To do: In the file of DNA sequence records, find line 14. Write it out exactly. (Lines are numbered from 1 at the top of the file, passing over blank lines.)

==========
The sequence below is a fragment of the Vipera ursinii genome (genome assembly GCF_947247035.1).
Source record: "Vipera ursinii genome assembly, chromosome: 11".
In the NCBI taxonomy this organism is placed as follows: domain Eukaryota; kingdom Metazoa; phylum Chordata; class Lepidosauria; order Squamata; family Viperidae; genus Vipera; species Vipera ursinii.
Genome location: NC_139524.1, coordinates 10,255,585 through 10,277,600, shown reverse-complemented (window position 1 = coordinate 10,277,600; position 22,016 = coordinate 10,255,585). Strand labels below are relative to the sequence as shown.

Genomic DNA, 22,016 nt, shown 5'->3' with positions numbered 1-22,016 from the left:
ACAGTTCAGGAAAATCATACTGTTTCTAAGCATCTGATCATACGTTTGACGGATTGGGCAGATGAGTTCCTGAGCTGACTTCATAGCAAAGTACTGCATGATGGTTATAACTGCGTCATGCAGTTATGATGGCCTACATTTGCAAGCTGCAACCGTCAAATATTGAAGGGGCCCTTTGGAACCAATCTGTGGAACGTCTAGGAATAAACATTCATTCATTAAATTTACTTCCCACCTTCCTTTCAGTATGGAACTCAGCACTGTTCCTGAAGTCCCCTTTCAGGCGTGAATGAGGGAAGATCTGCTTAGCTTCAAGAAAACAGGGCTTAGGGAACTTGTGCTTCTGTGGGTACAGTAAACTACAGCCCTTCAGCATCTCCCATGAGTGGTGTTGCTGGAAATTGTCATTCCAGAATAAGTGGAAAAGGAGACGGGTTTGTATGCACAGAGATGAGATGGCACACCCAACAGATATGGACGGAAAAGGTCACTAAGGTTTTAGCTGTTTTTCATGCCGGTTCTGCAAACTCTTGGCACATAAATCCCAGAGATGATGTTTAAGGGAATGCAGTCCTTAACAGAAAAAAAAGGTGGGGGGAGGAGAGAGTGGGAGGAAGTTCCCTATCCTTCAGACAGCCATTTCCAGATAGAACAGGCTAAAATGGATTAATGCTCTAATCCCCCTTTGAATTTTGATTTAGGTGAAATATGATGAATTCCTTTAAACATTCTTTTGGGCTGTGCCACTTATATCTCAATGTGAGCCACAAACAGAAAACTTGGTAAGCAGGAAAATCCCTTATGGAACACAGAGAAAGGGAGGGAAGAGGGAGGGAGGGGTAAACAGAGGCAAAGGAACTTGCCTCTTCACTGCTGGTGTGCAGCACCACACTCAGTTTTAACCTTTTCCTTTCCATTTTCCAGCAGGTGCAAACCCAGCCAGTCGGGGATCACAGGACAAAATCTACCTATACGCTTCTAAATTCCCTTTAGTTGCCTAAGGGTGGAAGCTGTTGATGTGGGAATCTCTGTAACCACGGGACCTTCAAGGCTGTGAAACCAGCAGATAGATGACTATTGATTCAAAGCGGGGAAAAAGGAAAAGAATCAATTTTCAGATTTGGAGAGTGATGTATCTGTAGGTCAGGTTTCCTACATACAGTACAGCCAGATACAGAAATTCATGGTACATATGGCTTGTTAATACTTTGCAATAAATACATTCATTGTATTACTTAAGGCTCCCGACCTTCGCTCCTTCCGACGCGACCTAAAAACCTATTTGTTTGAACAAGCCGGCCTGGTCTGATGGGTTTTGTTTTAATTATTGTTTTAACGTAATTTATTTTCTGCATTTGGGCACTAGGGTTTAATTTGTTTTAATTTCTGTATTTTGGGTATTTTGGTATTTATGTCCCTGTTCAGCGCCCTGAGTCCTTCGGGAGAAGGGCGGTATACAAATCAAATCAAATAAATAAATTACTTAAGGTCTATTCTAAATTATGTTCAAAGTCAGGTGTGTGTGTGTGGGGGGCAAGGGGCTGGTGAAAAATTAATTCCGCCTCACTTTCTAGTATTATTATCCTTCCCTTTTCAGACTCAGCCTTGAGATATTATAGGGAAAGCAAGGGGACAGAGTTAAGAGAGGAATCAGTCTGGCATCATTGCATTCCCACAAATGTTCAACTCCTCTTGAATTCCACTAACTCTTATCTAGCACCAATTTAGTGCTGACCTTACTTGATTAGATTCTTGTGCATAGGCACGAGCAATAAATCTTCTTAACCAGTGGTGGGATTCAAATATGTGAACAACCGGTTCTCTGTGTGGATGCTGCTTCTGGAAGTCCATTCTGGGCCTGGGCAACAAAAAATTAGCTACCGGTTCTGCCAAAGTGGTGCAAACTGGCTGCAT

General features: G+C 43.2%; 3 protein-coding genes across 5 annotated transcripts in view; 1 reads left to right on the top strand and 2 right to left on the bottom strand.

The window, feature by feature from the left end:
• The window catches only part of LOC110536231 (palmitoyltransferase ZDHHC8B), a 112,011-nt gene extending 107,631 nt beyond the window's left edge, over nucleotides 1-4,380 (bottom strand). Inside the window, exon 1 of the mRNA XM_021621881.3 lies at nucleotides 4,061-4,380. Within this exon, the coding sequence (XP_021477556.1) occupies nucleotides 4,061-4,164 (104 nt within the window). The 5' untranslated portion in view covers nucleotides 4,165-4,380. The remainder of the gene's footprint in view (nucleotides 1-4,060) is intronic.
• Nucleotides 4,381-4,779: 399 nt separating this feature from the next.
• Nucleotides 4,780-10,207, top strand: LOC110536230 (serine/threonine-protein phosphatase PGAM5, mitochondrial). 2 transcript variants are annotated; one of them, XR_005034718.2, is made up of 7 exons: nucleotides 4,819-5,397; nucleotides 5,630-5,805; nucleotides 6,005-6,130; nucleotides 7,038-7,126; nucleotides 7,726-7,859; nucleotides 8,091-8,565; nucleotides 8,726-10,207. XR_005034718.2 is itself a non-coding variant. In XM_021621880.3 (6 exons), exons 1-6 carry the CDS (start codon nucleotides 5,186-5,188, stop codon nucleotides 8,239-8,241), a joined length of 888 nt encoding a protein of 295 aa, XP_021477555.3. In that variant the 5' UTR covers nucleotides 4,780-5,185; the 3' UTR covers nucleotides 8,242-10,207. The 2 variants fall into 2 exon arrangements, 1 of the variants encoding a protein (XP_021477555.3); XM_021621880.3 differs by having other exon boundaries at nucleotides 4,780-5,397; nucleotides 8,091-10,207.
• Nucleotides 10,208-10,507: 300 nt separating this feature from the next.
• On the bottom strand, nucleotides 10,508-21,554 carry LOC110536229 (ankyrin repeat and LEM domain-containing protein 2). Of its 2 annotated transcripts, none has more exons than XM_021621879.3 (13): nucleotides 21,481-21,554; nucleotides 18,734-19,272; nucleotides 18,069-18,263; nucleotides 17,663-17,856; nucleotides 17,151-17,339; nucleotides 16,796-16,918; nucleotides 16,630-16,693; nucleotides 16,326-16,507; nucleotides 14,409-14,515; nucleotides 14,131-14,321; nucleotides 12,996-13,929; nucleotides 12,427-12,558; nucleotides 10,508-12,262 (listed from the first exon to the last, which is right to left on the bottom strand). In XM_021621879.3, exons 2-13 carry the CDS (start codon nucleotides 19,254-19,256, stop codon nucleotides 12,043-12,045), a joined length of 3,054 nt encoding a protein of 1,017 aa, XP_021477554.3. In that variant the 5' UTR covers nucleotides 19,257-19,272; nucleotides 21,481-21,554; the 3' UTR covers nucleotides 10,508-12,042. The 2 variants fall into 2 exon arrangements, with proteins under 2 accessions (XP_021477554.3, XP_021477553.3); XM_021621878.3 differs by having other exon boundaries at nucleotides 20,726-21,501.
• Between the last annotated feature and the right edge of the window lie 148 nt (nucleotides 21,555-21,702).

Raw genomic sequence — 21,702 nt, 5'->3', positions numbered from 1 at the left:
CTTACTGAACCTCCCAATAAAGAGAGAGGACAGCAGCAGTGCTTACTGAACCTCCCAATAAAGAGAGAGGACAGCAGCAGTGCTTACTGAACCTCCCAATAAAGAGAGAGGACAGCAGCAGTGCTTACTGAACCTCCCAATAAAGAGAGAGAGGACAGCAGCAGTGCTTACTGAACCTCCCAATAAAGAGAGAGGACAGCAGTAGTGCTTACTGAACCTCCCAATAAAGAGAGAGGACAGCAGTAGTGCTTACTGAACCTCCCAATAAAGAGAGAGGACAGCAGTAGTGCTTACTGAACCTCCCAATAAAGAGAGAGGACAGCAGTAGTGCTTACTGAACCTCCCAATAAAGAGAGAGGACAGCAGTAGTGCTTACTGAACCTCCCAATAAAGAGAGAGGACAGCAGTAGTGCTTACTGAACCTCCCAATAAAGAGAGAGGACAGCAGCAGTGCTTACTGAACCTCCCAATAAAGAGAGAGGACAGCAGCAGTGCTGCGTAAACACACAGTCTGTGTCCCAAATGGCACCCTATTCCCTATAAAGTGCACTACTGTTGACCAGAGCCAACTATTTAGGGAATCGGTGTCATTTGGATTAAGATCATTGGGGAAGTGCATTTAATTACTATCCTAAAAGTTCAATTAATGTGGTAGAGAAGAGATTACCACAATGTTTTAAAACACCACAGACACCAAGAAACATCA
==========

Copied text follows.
• Between the last annotated feature and the right edge of the window lie 148 nt (nucleotides 21,555-21,702).